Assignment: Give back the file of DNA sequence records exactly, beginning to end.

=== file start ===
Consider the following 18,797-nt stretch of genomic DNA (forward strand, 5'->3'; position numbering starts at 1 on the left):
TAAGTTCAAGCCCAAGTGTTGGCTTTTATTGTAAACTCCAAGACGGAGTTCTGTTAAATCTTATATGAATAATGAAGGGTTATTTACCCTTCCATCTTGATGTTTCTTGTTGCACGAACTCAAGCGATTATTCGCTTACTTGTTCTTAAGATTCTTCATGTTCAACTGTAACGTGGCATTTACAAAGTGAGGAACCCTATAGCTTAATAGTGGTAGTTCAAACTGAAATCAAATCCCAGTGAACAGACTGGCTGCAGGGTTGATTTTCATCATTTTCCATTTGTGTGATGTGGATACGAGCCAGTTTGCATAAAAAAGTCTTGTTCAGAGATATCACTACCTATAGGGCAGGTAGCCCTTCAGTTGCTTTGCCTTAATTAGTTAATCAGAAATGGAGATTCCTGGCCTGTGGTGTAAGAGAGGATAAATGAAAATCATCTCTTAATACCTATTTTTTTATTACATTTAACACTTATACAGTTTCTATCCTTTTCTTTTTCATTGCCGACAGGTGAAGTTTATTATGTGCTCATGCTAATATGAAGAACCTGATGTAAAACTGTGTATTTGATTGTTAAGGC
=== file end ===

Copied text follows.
Consider the following 18,797-nt stretch of genomic DNA (forward strand, 5'->3'; position numbering starts at 1 on the left):
TAAGTTCAAGCCCAAGTGTTGGCTTTTATTGTAAACTCCAAGACGGAGTTCTGTTAAATCTTATATGAATAATGAAGGGTTATTTACCCTTCCATCTTGATGTTTCTTGTTGCACGAACTCAAGCGATTATTCGCTTACTTGTTCTTAAGATTCTTCATGTTCAACTGTAACGTGGCATTTACAAAGTGAGGAACCCTATAGCTTAATAGTGGTAGTTCAAACTGAAATCAAATCCCAGTGAACAGACTGGCTGCAGGGTTGATTTTCATCATTTTCCATTTGTGTGATGTGGATACGAGCCAGTTTGCATAAAAAAGTCTTGTTCAGAGATATCACTACCTATAGGGCAGGTAGCCCTTCAGTTGCTTTGCCTTAATTAGTTAATCAGAAATGGAGATTCCTGGCCTGTGGTGTAAGAGAGGATAAATGAAAATCATCTCTTAATACCTATTTTTTTATTACATTTAACACTTATACAGTTTCTATCCTTTTCTTTTTCATTGCCGACAGGTGAAGTTTATTATGTGCTCATGCTAATATGAAGAACCTGATGTAAAACTGTGTATTTGATTGTTAAGGC